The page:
LastLocation

Figure 7 shows the last GPS coordinates and where Mark actually found the craft undamaged. The fact that we were streaming and capturing the telemetry enabled us to locate the craft and oddly enough provided and interesting story about the role our real-time IOT technology played in recovery.

Figure 7
Found

Advertisements

Pegasus-II

We are getting ready for Pegasus-II.  We will target the American West for the flight slightly East of the Continental Divide.  We hope to get some outstanding video of the Rocky Mountains.  Mission parameters will include LIVE video where users will get to see the Pegasus “Eye-In-Sky” using Azure Media Services as well as a target celling of 100,000 feet.  Not to mention an additional 4 or 5 cameras onboard the craft.

We have upped the ante with live video, but also using 38 sensors capable of streaming the telemetry in real-time to Phone Apps (Android, iOS, and Windows Phone) as well as a map to display the position of the Pegasus-II and the chase vehicle in real-time.

Adding to the game plan, we will be allowing Web site and phone app users to place information onboard Pegasus-II while inflight and supply these users with an incredible photo of the craft at its apex as a thank you.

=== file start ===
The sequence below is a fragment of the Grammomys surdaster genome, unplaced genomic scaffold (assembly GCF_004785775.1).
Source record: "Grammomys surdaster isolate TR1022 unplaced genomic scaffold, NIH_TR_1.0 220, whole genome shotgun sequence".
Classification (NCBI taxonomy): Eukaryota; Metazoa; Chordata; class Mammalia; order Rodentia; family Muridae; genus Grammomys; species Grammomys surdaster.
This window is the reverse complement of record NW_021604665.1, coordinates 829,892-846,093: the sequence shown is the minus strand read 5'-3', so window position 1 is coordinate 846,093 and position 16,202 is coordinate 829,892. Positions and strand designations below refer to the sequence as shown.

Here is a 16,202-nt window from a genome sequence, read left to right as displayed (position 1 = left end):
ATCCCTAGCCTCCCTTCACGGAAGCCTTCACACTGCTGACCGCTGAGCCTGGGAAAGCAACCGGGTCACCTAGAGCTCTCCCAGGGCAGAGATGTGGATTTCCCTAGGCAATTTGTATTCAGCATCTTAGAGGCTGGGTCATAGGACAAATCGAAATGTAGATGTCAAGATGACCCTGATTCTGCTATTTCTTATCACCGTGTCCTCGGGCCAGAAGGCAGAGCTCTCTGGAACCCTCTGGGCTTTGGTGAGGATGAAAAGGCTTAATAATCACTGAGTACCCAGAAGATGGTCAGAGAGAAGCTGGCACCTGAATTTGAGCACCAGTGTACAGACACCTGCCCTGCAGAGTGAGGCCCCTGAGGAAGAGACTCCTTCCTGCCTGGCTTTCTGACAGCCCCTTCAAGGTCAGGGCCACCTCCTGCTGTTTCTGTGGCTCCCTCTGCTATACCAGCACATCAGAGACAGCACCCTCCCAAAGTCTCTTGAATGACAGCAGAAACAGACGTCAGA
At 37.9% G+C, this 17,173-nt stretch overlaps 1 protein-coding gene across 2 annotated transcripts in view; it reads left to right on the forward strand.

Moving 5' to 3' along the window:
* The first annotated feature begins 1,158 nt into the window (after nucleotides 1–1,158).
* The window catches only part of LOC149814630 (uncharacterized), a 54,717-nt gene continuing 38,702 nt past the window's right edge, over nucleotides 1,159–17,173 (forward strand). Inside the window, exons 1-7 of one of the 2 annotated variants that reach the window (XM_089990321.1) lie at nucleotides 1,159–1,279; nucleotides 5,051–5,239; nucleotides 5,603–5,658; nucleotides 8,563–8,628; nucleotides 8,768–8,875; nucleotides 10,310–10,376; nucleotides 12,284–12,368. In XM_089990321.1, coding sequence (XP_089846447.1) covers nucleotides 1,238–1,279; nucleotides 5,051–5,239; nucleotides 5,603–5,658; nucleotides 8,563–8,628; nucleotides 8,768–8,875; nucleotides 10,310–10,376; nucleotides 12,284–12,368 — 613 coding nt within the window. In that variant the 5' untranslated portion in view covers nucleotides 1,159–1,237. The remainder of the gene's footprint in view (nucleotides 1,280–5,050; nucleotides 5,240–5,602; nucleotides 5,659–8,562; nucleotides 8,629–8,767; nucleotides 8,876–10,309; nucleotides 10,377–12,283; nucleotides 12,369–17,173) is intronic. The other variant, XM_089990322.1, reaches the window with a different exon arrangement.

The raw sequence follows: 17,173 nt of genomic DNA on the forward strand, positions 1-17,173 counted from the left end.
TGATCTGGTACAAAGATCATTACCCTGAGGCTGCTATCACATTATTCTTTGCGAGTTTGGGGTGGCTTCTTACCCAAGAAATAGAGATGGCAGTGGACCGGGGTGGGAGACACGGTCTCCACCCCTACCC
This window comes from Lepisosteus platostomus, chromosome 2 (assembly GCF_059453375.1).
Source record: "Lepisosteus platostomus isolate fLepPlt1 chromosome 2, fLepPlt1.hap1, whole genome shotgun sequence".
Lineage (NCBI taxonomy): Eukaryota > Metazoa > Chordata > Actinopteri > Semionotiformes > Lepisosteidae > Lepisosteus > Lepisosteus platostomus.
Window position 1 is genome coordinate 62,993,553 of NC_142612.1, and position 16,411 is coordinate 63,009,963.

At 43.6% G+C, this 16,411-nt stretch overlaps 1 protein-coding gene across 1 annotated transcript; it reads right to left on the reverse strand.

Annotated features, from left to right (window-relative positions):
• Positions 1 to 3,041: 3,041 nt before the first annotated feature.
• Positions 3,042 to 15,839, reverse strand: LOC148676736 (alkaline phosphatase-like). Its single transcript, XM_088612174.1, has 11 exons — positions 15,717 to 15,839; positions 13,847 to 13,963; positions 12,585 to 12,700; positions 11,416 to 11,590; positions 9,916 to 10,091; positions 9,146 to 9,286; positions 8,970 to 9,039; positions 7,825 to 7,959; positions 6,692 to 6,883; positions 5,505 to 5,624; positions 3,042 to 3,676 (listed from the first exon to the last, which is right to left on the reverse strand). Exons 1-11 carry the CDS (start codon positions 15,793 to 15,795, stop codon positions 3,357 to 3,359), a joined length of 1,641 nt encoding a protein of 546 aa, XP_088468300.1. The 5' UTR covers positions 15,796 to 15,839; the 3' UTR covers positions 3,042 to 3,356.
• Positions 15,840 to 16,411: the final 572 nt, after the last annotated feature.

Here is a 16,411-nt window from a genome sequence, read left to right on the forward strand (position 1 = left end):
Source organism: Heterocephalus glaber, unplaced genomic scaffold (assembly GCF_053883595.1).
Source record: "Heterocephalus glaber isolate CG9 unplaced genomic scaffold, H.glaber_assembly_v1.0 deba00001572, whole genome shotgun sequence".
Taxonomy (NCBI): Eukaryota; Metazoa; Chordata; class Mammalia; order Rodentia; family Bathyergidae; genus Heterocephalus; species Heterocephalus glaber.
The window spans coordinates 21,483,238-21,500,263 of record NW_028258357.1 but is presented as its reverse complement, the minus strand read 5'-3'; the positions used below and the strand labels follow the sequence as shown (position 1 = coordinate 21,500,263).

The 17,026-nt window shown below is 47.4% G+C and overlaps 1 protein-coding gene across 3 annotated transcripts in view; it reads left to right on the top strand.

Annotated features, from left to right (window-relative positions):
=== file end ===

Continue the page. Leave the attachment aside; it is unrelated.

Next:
It’s game ON for Pegasus-II and pushing the limits of real-time IOT.

Security in Piraeus

Piraeus’s architecture is very intentional to reduce the amount of effort needed to leverage the system. The security of the system is built on a concept that an “authority” that can manage resources within the system, e.g., create topics or subscription grains within Orleans. Those grains are ACL’d by access control policies such that only authorized callers can access to those grains. The callers can be anything that can present an authenticated security token where the attributes of the security token comply with the access control policy of the resource being accessed.

The architecture greatly simplifies how Piraeus functions and also reduces latency within the system. The key is access control and how Piraeus manages this. Piraeus puts the user in control of what resources can be access by what callers. It does this through distributed access control policies. These polices can be cached, expired, and renewed by such that they can change within Piraeus without every stopping or redeploying the system. This clean separation of access control management from Piraeus enables to it be both fast and flexible.

Piraeus

One of the new technologies, other than Orleans, introduced in Piraeus is Claims Authorization Policy Language (CAPL). CAPL is a powerful, but simple logic-based and security token agnostic language for access control that enables rapid authorization decisions. CAPL policies can be created externally to Piraeus and then consumed to provide control over resource access, which reduces the complexity and increases the flexibility within Piraeus.